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I have been doing some reading on the GET HTTP method and in particular on its idempotent quality.

This is my understanding: if I call a GET operation 1 time or a million times (or any number of times) the result should be the same.

My problem with this definition is this.
Imagine if I have a database of films and I perform a GET operation in which I return all the James Bond films in the database.
Imagine I run this query a million times and after the 500,000th time someone else runs a POST query on the database adding a new Bond film.
Well, now half the GET operations return N results and the other half return N+1 results.

Does this not then break idempotence as it is usually described?
Would not a better definition be that the idempotence of a function is that it returns the same results no matter how many times it is executed as long as the underlying data does not change?

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3 Answers 3

up vote 2 down vote accepted

As per WIKI:

Idempotence ( /ˌaɪdɨmˈpoʊtəns/ eye-dəm-poh-təns) is the property of certain operations in mathematics and computer science, that they can be applied multiple times without changing the result beyond the initial application

There is a nice blog, which talks about idempotency of requests:

Idempotent means that doing the request 10 times has the same effect as doing it once. An idempotent request might create something in a database the first time, but it won’t do it again. Or it’ll just return the reference to it the next time around. As a friend said to me:

From the browser’s perspective, there is no difference than if the response had always existed for all time prior to the first request. One can cache that response without any perceptible effect, for instance, and bots can request it again and again without damaging anything.

Idempotent is exactly what creating a DecentURL or a SnipURL is, and it’s why we’re allowed to use GET. You do it the first time, and the service creates a record in the database. But there’s no harm in GETting it again — the service simply grabs the existing database entry.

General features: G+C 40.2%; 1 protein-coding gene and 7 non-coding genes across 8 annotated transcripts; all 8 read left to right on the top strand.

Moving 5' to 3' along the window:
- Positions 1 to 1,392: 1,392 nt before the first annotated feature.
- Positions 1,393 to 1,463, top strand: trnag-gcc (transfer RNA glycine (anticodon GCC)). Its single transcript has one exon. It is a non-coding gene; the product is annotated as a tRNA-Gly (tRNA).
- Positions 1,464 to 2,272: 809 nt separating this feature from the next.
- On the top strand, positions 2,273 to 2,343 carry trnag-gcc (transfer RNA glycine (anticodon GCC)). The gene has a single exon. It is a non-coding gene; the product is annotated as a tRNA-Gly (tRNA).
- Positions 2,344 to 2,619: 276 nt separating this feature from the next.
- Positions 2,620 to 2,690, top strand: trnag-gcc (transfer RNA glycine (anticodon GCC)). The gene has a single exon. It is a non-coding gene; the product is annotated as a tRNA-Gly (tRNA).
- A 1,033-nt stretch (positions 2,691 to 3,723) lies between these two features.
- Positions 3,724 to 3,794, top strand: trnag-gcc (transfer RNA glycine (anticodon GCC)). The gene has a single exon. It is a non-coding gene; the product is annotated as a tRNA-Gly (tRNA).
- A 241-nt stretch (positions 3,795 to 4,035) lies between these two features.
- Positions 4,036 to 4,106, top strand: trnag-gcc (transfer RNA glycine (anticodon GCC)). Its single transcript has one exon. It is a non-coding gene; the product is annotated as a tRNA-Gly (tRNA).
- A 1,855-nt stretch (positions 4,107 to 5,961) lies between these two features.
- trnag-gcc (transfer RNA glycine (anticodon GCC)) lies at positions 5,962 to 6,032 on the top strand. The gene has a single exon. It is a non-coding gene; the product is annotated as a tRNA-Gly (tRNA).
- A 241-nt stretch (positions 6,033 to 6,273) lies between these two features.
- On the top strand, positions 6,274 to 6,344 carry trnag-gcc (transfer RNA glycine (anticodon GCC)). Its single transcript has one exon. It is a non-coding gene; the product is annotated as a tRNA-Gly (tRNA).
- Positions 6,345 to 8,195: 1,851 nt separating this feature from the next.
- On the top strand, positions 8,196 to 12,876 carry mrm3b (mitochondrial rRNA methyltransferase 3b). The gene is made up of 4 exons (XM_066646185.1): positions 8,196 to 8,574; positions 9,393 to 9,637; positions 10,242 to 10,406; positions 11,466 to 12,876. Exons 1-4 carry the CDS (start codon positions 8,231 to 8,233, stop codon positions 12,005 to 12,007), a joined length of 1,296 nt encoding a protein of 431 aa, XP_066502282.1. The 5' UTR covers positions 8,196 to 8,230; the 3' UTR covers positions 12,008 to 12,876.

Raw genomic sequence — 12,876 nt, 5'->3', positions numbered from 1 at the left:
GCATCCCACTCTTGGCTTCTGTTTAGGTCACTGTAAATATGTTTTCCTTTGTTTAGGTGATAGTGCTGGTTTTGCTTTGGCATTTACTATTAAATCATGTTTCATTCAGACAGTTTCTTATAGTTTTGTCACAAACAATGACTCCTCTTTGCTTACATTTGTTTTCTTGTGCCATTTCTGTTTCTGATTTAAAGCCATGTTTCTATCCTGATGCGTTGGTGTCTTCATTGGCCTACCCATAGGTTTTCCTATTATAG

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Isn't the good thing about idempotence, the simple cachability? When I know a request doesn't change if I do it 100 times, I can save it locally and be done with it. If the result can be changed by different means, I can't be safe about this anymore. – K.. Aug 1 '14 at 15:41
What about GETting a list from a resource, i.e. a GET on “/products“ may return a list that has a different number of elements all the time. Whereas a GET on /product/{id} should return the same product without changing anything, even initially? – Alexander Orlov Apr 9 at 6:24

GET idempotent because it does not (or should not) change the resource. This does not require that the resource is static and nothing else (like a post) never changes it.

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The idempotence is about the fact that the GET calls do not change the resource being called.

What other methods do is a different matter.

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Is it that GET doesn't change the resource being called or that GET returns the same result each time? – Sachin Kainth Oct 5 '12 at 22:40
@SachinKainth - Is it that GET doesn't change the resource being called. That's it. – Oded Oct 6 '12 at 6:20
Makes sense, however the term “idempotence” is different for GET vs PUT. An idempotent PUT changes the state of a result on initial application. However, GET doesn’t change the state of the resource at all. Or do I miss something? Also when GETting a list from a resource, the list may vary in size (of elements) every time a GET operation is performed. – Alexander Orlov Apr 9 at 6:21

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